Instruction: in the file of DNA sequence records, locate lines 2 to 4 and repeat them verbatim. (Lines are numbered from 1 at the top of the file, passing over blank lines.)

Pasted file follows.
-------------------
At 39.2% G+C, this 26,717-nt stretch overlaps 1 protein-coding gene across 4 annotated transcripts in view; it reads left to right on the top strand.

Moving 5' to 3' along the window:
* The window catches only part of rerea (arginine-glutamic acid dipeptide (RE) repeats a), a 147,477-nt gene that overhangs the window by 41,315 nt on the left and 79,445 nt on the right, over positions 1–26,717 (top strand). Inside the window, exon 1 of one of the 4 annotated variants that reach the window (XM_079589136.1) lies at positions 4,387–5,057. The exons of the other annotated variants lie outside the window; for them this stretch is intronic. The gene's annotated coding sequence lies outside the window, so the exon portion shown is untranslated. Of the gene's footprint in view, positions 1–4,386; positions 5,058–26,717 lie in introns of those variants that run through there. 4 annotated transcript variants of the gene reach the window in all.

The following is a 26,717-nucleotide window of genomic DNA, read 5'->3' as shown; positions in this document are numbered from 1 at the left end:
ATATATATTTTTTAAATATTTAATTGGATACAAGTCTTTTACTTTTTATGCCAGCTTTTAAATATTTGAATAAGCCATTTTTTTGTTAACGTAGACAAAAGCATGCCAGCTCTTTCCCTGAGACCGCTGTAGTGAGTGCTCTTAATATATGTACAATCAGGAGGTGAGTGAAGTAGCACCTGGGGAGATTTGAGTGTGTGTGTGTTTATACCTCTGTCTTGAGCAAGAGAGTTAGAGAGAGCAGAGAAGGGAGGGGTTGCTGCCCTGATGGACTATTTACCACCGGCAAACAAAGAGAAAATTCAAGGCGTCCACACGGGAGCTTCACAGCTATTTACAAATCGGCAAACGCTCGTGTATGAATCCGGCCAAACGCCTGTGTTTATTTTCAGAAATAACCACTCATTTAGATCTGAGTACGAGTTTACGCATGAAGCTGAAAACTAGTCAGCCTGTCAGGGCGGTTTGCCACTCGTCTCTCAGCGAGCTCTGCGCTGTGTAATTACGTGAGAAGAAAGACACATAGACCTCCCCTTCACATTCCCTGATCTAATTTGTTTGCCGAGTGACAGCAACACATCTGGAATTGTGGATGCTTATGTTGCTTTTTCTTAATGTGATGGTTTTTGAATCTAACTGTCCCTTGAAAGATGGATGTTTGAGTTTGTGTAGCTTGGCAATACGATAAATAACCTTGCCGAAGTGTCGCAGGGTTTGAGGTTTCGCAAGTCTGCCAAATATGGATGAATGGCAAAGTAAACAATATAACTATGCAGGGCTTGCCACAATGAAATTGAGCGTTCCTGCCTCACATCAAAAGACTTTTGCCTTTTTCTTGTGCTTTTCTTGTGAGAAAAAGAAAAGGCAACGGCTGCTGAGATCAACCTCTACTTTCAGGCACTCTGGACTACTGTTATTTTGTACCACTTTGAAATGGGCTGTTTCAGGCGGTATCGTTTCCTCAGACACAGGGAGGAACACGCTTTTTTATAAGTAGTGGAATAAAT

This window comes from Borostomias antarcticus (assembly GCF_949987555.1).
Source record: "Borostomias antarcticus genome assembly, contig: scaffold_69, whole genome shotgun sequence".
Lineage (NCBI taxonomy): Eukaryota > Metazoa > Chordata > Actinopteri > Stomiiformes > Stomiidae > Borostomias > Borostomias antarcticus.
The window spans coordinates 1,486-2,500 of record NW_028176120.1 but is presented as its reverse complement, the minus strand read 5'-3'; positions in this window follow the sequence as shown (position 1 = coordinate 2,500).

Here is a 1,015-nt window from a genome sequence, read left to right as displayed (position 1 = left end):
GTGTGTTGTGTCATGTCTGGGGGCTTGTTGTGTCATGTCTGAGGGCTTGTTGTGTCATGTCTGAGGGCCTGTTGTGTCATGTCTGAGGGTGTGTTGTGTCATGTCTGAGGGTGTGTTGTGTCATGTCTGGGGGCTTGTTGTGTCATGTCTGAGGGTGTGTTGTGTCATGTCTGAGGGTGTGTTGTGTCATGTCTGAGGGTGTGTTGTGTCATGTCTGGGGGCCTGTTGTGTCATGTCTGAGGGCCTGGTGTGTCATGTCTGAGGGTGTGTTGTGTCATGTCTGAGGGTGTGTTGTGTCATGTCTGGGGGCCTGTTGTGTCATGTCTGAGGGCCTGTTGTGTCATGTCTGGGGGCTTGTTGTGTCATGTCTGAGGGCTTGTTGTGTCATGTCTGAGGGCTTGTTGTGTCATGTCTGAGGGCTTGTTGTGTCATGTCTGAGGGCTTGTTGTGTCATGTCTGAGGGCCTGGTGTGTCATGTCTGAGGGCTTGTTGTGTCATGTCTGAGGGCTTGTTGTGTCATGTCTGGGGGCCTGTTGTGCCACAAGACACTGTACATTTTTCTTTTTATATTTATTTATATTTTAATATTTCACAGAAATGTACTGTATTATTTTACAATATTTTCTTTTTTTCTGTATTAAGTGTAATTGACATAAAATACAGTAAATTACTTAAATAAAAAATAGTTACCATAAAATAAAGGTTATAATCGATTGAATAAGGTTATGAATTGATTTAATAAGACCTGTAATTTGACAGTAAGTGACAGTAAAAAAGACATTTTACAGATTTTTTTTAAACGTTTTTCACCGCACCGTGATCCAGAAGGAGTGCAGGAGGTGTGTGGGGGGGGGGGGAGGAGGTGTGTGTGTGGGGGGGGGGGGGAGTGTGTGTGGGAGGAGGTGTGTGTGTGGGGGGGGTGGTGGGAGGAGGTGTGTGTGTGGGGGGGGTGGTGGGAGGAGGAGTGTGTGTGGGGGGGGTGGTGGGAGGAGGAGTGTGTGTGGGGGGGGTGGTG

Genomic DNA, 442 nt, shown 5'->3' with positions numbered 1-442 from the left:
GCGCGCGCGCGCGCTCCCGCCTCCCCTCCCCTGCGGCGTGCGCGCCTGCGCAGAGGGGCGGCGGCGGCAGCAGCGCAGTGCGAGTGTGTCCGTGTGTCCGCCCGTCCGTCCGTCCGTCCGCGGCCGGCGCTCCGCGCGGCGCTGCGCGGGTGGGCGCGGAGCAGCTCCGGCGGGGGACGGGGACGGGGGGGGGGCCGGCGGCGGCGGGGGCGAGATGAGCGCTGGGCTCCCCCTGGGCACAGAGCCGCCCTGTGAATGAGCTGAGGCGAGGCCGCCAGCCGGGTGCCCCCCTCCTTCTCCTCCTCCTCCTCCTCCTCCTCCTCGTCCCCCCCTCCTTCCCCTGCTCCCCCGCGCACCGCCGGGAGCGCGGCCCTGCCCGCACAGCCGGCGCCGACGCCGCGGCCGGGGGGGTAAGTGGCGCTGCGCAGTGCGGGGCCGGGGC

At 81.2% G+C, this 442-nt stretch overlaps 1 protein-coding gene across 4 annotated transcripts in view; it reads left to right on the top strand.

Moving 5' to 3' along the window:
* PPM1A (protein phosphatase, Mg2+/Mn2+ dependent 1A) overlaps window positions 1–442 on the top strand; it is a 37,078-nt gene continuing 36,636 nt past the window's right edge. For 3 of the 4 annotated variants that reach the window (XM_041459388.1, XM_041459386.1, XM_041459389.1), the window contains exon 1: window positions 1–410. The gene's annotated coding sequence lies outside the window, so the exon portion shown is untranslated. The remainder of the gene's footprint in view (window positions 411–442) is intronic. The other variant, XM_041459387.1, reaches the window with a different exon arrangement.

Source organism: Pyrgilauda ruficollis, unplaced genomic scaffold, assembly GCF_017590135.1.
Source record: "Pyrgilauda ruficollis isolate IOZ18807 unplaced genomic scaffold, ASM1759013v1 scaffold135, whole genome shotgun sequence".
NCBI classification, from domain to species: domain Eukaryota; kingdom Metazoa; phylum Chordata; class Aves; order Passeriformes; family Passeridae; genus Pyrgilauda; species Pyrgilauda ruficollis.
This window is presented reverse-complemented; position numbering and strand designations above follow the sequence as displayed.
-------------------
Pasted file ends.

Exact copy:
Moving 5' to 3' along the window:
* The window catches only part of rerea (arginine-glutamic acid dipeptide (RE) repeats a), a 147,477-nt gene that overhangs the window by 41,315 nt on the left and 79,445 nt on the right, over positions 1–26,717 (top strand). Inside the window, exon 1 of one of the 4 annotated variants that reach the window (XM_079589136.1) lies at positions 4,387–5,057. The exons of the other annotated variants lie outside the window; for them this stretch is intronic. The gene's annotated coding sequence lies outside the window, so the exon portion shown is untranslated. Of the gene's footprint in view, positions 1–4,386; positions 5,058–26,717 lie in introns of those variants that run through there. 4 annotated transcript variants of the gene reach the window in all.

The following is a 26,717-nucleotide window of genomic DNA, read 5'->3' as shown; positions in this document are numbered from 1 at the left end: